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The Triumphal Entry and Zechariah 9

Is Christ's Triumphal Entry mentioned in the Old Testament?

The triumphal entry of Jesus into Jerusalem is recorded by all four gospels (Matthew 21; Mark 11; Luke 19; John 12). This event is remembered yearly by Christians as beginning the final days of Christ’s ministry before his crucifixion. There are two notable Old Testament references recorded by the gospel authors.

First, they all have the crowd welcoming Jesus by laying cloaks and branches to carpet the roadway and with cries of praise from Psalm 118. Psalm 118 is about victory and salvation coming from God to Jerusalem, it contains reference to the stone that the builders rejected becoming the cornerstone, a theme picked up the prophets Isaiah and Zechariah (Isa. 28:16; Zech. 10:4) in reference to the Messiah and used in the New Testament of Jesus (Matt. 21:42; Acts 4:11). The significance of this was not lost on the Pharisees, whose alarm is recorded in the gospels of Luke and John.

The second Old Testament reference is recorded in Matthew and John, and it is a claim that Jesus’ entry on a donkey’s colt was a fulfilment of the prophecy of Zechariah 9, John adds that this fulfillment wasn’t immediately apparent to the disciples, but only after Christ’s glorification, did they connect all of the dots. Zechariah 9 says,

“Rejoice greatly, Daughter Zion! Shout, Daughter Jerusalem! See, your king comes to you, righteous and victorious, lowly and riding on a donkey, on a colt, the foal of a donkey. I will take away the chariots from Ephraim and the warhorses from Jerusalem, and the battle bow will be broken. He will proclaim peace to the nations. His rule will extend from sea to sea and from the River to the ends of the earth. As for you, because of the blood of my covenant with you, I will free your prisoners from the waterless pit. Return to your fortress, you prisoners of hope; even now I announce that I will restore twice as much to you….”  (Zech. 9:9-12).

The chapter goes on to speak of the victory of God’s people over their oppressors and how God, the shepherd and king will save His people and give them peace.

Zechariah’s prophecy of the king and the donkey reaches back both to Israel’s history and to her earlier prophets. The image of a king riding lowly or afflicted on a donkey recalls to mind King David. David, the man whose line the Messiah would come from. David was once forced to leave Jerusalem in mourning when his son Absalom successfully took the kingdom and the people’s loyalty (2 Sam 15). The Bible tells us that the remaining family of rejected King Saul provided donkeys for David to ride (2 Sam.16). David is eventually vindicated, and brought back to Jerusalem, struggling to prevent a civil war (2 Sam. 19). David, the great-grandfather of the messiah, was victorious over the rebellion but had been brought low by his own sin.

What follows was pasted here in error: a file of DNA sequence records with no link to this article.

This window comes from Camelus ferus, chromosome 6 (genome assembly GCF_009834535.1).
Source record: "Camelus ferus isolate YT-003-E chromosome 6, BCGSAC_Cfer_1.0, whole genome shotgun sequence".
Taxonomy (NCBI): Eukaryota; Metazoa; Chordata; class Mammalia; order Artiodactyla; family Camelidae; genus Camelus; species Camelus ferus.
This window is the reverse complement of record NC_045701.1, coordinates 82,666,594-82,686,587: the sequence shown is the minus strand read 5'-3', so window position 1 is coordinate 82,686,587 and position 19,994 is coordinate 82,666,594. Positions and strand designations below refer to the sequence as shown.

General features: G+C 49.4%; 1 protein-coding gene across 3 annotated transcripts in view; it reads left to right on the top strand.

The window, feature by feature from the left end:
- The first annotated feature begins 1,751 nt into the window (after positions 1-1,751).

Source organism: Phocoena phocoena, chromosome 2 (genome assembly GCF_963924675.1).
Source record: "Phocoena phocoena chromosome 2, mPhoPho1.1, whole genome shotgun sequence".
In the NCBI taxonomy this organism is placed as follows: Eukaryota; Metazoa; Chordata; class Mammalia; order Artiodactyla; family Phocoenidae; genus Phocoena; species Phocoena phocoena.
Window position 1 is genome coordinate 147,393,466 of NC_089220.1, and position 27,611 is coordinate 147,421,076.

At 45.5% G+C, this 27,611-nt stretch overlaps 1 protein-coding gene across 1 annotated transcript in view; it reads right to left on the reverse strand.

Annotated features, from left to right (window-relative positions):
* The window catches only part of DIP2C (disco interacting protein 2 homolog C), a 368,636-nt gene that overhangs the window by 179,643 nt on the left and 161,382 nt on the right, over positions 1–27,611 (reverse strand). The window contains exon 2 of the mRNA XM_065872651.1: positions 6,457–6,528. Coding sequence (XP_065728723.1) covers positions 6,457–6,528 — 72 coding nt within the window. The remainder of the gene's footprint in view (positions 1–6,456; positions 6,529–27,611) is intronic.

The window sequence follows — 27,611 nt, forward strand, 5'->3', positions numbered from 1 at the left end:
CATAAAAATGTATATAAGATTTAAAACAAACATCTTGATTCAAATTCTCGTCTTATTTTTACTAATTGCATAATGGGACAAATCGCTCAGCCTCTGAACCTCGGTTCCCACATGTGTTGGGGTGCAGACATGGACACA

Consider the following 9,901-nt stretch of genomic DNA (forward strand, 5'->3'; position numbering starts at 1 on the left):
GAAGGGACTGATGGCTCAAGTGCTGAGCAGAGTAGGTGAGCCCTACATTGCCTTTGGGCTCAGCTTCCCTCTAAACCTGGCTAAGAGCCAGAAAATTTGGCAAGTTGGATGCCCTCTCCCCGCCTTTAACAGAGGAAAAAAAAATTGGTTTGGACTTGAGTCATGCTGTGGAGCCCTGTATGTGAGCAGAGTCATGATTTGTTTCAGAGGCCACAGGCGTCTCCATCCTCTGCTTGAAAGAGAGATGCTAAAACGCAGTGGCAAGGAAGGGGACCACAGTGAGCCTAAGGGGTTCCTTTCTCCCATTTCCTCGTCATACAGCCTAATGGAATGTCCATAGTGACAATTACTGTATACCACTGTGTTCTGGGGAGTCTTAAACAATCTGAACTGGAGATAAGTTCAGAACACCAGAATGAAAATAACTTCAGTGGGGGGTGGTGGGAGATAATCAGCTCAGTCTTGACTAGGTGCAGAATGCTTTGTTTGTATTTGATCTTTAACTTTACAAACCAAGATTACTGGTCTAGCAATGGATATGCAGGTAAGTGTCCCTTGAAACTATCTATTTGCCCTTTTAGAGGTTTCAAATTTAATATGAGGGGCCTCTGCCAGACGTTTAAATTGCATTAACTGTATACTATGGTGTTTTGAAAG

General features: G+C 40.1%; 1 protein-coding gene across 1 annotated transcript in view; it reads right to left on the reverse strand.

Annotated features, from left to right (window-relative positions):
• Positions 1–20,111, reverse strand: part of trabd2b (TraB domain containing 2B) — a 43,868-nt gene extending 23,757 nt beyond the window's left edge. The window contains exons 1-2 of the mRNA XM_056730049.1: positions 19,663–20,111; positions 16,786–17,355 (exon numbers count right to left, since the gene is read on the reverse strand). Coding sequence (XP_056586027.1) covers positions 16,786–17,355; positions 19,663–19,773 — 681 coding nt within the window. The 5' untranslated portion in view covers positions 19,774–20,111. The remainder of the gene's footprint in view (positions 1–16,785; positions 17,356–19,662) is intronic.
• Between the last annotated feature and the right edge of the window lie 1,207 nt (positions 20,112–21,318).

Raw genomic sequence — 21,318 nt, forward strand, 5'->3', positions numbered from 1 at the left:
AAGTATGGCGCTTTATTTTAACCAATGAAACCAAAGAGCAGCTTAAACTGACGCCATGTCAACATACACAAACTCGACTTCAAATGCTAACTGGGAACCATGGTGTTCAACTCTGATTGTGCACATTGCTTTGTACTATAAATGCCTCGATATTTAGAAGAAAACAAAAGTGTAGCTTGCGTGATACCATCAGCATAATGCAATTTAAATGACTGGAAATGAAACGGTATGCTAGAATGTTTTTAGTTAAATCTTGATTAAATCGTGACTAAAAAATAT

Now, Zechariah saw the future Messiah victoriously and lowly entering Jerusalem, on a donkey and securing great peace for the people. He no doubt reckoned back to the prophet Isaiah’s image of the suffering servant (Isaiah 52-53). A King in the line of David who suffered not for his own sin, like David did, but rather for our sin.

“But he was pierced for our transgressions, he was crushed for our iniquities; the punishment that brought us peace was on him, and by his wounds we are healed.” (Isa. 53:5).

A different kind of victory was coming for the people of God in Jerusalem, not one over a physical enemy, but over a greater and darker one: Their sin would be atoned for, once and for all. Christ would fulfill his role as the suffering servant and take his place as the King who brings true peace.

Corie Bobechko is a daily co-host, speaker, and writer of Bible Discovery. She also hosts a YouTube channel that shows how history and archaeology prove the Bible. Her heart for seekers and skeptics has led her to seek truth and share it with others. Corie also has a Bachelor of Theology from Canada Christian College.

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  1. Cory you mention in your weekly catch-up that Zechariah was murdered in an alley way by the temple. I was reading & following along & I looked at the notes in my Bible & it said don’t confuse this Zechariah that was mention in 2 Chronicles because this Zechariah was the one murdered. I have a KJV Study Bible I just got & want to make sure it’s correct. I was using NKJ but I found a few words missing or changed that made a big difference to the meaning.

    So please let me know what is correct.

    Thank you